D2 North: Reading 29, Cambridge 28

READING, Mass. -– The ending seemed like fiction, but for Cambridge senior Shaquille Anderson the pain was visceral. In the final 90 seconds, 23 points had been scored, and when the dust settled Reading had escaped with a 29-28 win.

As the handshake line dispersed Anderson turned left, helmet still on, towards the scoreboard. He just stared, seemingly trying to get the eight and the nine to flip places. Nothing.

He lifted his helmet onto his forehead, turned and walked towards his team's post-game huddle. His pads on; his mouthpiece still in. At the 40-yard line he took his helmet off and 30 yards later he slid out of his pads, his electric green compression vest illuminated under the stadium lights. His mouthpiece was still in.

The postgame stretch came and went followed by the talk from coach Ryan Saulnier. A huddle, a chant, and then it was over. Anderson still had his mouthpiece in.


Both teams had a taste of victory before Reading was able to fully enjoy it.

Senior quarterback Drew Belcher, after accounting for only 75 all-purpose yards in the first 38-plus minutes, put the Rockets on his back. Down 20-14, he accounted for all 69 of Reading's yards (two passing, 67 rushing) and capped the drive with a brilliant bootleg run on fourth down to put Reading up 21-20 with 1:29 to play.

Cambridge answered two plays later when Marcus Collins found Elijah Booker crossing over the middle and the junior scampered the rest of the way for a 76-yard score. Collins connected with Bryan Douyon on a two-point conversion to put the Falcons ahead 28-21.

On Reading's next offensive play, Belcher hit Rob DiLoreto down the Rockets' sideline for a 60-yard score. The madcap insanity reached its zenith when Reading coach John Fiore elected to go for two after showing a point after try before calling a timeout.

“We were going to fake it, but they almost blocked [one earlier] and they had a whole bunch of people where we were going to fake it to so we took the timeout,” Fiore said.

The Rockets went for two and Belcher threw the ball over a swarming wall of Falcons to Liam Kenneally, who went in for the win.


The Rockets ground out yards with the three-headed monster of Belcher, Kenneally, and D'Aundray Burcy. The trio combined for 315 yards over 42 touches and each scored a touchdown.

Kenneally led the way with 159 yards and four runs of 20 yards or more. Most of his yards came between the tackles in the teeth of the Cambridge defense.

“It's not about how hard you hit,” Kenneally said. “It's about how hard you can get hit and keep on moving.”

Belcher, by his own admission, had a weak first half but played up to the moment in the second half, especially in the final 11 minutes. He finished with 107 yards on the ground and 94 through the air.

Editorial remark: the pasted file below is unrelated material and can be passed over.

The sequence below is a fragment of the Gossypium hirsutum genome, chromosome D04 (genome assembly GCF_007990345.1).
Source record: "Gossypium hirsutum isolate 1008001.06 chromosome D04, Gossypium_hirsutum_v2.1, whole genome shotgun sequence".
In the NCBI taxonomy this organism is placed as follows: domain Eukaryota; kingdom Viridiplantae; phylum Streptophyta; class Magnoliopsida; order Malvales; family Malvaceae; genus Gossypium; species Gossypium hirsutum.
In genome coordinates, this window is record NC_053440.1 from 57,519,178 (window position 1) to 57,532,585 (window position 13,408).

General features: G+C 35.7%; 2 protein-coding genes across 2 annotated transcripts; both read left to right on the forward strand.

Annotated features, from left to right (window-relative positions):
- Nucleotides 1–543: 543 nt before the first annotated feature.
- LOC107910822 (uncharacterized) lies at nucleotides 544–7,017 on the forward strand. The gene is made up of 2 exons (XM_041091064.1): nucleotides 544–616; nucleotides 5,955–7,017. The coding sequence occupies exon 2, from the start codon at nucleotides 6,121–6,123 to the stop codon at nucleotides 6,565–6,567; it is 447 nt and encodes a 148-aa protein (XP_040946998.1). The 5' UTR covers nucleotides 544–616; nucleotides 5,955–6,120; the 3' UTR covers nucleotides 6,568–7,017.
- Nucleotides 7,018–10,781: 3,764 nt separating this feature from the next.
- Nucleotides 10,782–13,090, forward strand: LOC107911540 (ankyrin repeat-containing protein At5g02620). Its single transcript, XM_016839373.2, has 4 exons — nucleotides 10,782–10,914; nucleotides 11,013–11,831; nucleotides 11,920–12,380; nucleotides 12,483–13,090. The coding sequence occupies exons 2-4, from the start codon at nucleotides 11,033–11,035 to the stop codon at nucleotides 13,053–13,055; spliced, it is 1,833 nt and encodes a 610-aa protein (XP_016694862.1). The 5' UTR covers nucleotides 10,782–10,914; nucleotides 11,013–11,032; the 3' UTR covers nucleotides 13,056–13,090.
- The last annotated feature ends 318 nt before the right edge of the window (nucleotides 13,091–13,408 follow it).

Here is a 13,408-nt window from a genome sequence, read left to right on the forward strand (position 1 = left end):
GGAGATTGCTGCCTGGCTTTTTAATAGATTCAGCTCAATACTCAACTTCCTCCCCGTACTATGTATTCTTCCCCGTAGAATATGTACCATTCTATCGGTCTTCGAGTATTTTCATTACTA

“Coach made some great calls at the end of the game, and I had to come out and make a big play for my team,” Belcher said. “We always preach to play 44 minutes and we played 44 minutes tonight. We got a great win over a great team.”

Burcy had 49 yards and Reading's first touchdown.


Reading owned the ground, but Cambridge owned the sky. Collins utilized the cupboard full of receivers at his disposal to the tune of 355 passing yards and four touchdowns.

His top targets were Booker and Muna Anosike. Anosike caught three balls, including two touchdowns, for 99 yards. He said that the skill is result of work in the midweek.

“All of that was preparation,” Anosike said. “That's just hard work and this is where it shows.”

The elusive Booker reeled in five balls for 224 yards and touchdowns of 74 and 76 yards.

“You look at [Booker] and he's skinny as a rail, but he has such a work ethic,” Cambridge coach Ryan Saulnier said. “He's very much out of the Wes Welker mode, and once he catches the ball good luck tackling him. He's like a tap dancer.”

Anosike said that he wants the underclassmen to appreciate wearing the black & white as much as he did.

“These guys are my best friends; my brothers,” Anosike said. “Fifty years from now we're still going to be best friends; we're still going to be brothers. It was an amazing experience. I just hope that all the juniors and underclassmen can learn and do what they got to do to have that experience, because I had an amazing time."


The Falcon defense cramped Reading's style all night. The Dillon twins, John and Sean, had a lot to do with that. The brothers Dillon seemed to be involved in any play that made it into Cambridge's secondary.

Saulnier said that players like the Dillons set the tone for his team defensively.

“One of the things I think that gets lost among all the speed and skill position [players] are the tough, hard-nosed guys like the Dillon brothers,” Saulnier said. “They've set the edge for us in the 3-4 all year. When we first put them out there I was a bit concerned about their size, but they are so aggressive and play with such fierce competitiveness. They get to ball, play with leverage, and get their nose dirty.”